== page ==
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"Computer Simulation Optimizes Electrical Machines": First German-Austrian Collaborative Research Centre/Transregio approved

TU Darmstadt and TU Graz want to decisively improve electrical machines through computer simulations. The German Research Foundation (DFG) and the Austrian Science Fund FWF are funding the project with more than eight million euros.

TU Darmstadt and TU Graz are intensifying their research into how electrical machines can be decisively improved through computer simulation. © HDA/TU Darmstadt unter CC-BY 4.0

The approved coordinated programme with the long title "Computational Electrical Machine Laboratory. Thermal modelling, transient analysis, geometry description and robust design" is the first joint German-Austrian research association in the funding line of “Collaborative Research Centres (DFG) / Special Research Centres (FWF)”. In the future, the Technical University of Darmstadt (TU Darmstadt) and Graz University of Technology (TU Graz) will deepen and advance their joint research work on the simulation of electrical machines here.

Harnessing the potential of electric machines for climate targets

For decades, electrical machines have played a central role in energy conversion, not only as generators for producing electrical energy, but also as motors, e.g. for electric vehicles. They account for more than half of total energy consumption. Modern power electronics have brought about numerous new operating and application possibilities for such motors, and together with new materials and manufacturing techniques, as well as advances in design optimization and control technology, they hold enormous potential for achieving climate targets.

Paradigm shift in design and development

Current design methods for electrical machines are based on a limited number of parameters and operating modes, typically at constant speed or constant torque. Optimization potential thus falls by the wayside. Sebastian Schöps (Head of Computational Electromagnetics at TU Darmstadt) and Annette Mütze (Electric Drives and Machines Institute at TU Graz), spokesperson for the German and Austrian sides respectively, now want to make use of this potential and achieve a paradigm shift with the research work towards new integrated simulation and design approaches. The new approaches take into account all important aspects of an electrical machine from the outset, such as shape and topology, time-dependent operating cycles, complex material behaviour, parameter uncertainties, robustness and noise development, as well as new cooling techniques for pushing thermal limits.

New solutions with the help of computer-aided simulations

Modelling, simulating and optimizing such a complex system poses extreme challenges for computational engineering (CE). Schöps and Mütze have been working together in this field for several years. CE is an interdisciplinary scientific discipline with links to applied mathematics, computer science and engineering sciences, and has established itself as the third pillar of gaining knowledge in engineering alongside theory and experiment.

The consortium

The consortium consists of scientists from the two strategic partner universities TU Darmstadt and TU Graz, as well as the Johannes Kepler University Linz. In addition to the proven experts in the participating subject areas, numerous young scientists are also represented. The TRR-SFB is closely integrated into the structures at both universities, such as the Centre for Computational Engineering (CCE) at TU Darmstadt and the Graz Center of Computational Engineering (GCCE).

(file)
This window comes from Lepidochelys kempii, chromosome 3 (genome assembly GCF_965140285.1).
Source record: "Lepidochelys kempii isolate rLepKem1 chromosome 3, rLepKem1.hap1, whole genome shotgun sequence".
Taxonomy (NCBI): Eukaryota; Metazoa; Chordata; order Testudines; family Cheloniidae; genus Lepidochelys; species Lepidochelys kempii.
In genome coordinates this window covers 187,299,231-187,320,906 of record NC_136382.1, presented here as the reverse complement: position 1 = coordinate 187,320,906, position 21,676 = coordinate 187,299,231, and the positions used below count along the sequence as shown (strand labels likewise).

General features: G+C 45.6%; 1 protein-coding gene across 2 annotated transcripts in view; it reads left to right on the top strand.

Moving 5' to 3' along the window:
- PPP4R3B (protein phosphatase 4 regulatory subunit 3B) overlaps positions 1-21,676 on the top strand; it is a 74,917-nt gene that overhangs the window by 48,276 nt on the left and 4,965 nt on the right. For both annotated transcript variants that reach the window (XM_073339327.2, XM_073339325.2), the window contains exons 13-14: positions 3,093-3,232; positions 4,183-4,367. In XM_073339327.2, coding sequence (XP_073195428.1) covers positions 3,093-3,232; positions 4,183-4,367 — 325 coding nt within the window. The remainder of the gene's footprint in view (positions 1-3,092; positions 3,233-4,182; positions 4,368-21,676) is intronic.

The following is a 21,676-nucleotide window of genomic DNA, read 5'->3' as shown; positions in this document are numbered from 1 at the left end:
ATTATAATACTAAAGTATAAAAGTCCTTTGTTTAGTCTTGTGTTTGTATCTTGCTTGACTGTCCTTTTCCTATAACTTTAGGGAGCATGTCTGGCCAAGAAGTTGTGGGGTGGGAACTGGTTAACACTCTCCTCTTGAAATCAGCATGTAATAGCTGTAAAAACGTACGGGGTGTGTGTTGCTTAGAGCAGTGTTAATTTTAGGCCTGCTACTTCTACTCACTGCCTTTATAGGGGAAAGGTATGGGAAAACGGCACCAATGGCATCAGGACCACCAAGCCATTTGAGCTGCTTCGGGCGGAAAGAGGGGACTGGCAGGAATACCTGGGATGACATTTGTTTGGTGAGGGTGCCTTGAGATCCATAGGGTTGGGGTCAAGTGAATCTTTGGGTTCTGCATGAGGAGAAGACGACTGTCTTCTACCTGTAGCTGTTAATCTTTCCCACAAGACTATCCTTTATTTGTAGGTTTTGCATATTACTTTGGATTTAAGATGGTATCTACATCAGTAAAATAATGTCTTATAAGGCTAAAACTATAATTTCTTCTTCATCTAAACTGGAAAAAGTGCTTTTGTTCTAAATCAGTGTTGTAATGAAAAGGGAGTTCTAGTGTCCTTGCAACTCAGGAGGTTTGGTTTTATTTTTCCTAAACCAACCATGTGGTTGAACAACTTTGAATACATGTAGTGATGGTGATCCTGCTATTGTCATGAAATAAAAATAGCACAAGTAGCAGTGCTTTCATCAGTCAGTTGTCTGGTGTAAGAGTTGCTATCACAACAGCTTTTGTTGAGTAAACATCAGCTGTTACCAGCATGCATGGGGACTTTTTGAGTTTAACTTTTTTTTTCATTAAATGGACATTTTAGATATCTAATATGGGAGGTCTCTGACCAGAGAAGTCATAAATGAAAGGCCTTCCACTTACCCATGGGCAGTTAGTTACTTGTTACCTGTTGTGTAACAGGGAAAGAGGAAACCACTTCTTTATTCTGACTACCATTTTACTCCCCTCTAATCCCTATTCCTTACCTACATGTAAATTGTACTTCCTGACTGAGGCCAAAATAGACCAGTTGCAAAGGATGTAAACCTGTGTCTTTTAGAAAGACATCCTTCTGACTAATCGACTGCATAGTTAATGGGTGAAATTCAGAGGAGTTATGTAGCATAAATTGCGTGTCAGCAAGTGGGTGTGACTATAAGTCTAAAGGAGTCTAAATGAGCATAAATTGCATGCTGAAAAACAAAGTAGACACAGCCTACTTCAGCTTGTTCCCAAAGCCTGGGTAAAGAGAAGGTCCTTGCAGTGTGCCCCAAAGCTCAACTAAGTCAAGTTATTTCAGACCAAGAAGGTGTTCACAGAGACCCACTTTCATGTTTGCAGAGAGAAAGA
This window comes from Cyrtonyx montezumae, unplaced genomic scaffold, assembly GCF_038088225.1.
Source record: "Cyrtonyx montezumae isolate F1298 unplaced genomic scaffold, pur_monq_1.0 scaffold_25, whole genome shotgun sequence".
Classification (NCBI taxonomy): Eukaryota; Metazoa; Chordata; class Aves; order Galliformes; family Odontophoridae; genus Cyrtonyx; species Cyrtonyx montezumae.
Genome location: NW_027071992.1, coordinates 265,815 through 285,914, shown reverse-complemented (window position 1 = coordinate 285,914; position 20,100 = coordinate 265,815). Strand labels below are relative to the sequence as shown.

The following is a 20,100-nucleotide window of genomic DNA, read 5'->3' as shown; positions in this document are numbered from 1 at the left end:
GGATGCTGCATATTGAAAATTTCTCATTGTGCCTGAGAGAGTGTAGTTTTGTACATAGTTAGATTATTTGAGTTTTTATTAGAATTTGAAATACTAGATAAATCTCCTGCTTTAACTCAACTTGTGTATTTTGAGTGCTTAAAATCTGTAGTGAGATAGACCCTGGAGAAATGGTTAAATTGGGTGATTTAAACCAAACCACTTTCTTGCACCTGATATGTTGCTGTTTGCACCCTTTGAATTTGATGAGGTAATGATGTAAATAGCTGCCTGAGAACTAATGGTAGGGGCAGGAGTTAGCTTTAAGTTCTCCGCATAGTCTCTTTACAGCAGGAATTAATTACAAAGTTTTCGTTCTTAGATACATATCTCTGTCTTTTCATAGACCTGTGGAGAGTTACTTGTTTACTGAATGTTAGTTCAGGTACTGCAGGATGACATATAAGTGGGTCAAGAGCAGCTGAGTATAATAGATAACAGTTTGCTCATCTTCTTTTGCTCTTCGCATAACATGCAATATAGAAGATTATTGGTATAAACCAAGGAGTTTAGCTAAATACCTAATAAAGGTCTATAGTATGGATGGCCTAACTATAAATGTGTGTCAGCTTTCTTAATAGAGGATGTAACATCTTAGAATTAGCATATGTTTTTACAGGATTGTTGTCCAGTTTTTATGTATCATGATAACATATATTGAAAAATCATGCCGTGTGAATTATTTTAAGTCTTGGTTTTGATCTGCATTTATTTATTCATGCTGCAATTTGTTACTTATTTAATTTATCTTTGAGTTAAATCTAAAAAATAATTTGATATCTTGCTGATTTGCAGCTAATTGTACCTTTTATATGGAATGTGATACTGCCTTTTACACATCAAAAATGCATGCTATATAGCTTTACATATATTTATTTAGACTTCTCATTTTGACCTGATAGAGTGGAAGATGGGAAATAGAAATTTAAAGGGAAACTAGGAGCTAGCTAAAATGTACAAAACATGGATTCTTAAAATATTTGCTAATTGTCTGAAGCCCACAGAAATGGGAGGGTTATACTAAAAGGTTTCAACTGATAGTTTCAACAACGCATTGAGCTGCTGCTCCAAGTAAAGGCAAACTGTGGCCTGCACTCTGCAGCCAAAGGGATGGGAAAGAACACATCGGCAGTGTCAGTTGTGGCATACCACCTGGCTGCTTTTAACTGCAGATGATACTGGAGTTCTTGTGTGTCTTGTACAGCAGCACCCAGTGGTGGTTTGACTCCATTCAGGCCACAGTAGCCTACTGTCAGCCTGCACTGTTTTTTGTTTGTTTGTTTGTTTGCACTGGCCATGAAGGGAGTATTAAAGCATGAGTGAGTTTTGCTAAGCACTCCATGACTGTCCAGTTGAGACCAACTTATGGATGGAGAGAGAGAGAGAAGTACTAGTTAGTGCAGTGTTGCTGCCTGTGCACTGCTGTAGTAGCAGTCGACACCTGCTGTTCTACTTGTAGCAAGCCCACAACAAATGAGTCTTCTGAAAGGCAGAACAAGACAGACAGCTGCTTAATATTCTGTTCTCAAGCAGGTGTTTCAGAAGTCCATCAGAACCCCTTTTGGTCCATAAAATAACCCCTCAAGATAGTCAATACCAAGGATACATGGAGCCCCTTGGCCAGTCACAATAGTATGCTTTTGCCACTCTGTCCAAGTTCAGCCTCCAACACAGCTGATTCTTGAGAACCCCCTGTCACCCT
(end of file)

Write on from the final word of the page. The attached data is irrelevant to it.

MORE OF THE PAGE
“SPyCoDE” with TU Graz participation

The Austrian Science Fund FWF has also approved another Special Research Programme (SFB) with TU Graz participation. Under the leadership of Vienna University of Technology (TU Wien), researchers from Graz University of Technology (TU Graz), the Universities of Vienna and Klagenfurt as well as IST Austria are working together in the special research programme “SPyCoDE” on technological foundations for realizing the principle of “Security and Privacy by Design”. This principle is enshrined in the new European General Data Protection Regulation. It stipulates that data protection should be considered in the early design phase of IT infrastructures. An ideal that is not achieved with the technologies currently available, as the numbers of attacks and security breaches show. The SPyCoDE team – all international leading minds in logic, system security and cryptography – will now spend the next four years building a repository of knowledge for teaching, basic research and technology transfer, giving companies access to tools they can use to build complex IT systems that are secure by design and protect privacy. The funding volume for the SFB amounts to 4.4 million euros.

Further information on this can be found in the FWF press release on the special research areas.

This research topic is anchored in the Fields of Expertise “Sustainable Systems” and "Mobility & Production", two of the five strategic research foci at TU Graz.

Information

Since 2017, TU Darmstadt and TU Graz have been working together at all university levels within the framework of a strategic partnership. Further details can be found in the section Strategic Partnerships on the TU Graz website.

 

Contact

Contact TU Graz | Electric Drives and Machines Institute:
Univ.-Prof. Dr.-Ing. Annette MÜTZE
Phone +43 316 873 7240
muetzenoSpam@tugraz.at

ContactTU Darmstadt | Computational Electromagnetics:
Prof. Dr. rer. nat. Sebastian SCHÖPS
Phone +49 6151 16 24409
sebastian.schoepsnoSpam@tu-darmstadt.de

Annette Mütze is Professor for Electric Drives and Machines and heads the institute of the same name at TU Graz. © Lunghammer - TU Graz
Professor Sebastian Schöps is head of the Computational Electromagnetics (CEM) department at TU Darmstadt. © Dr Wolfgang Müller - TU Darmstadt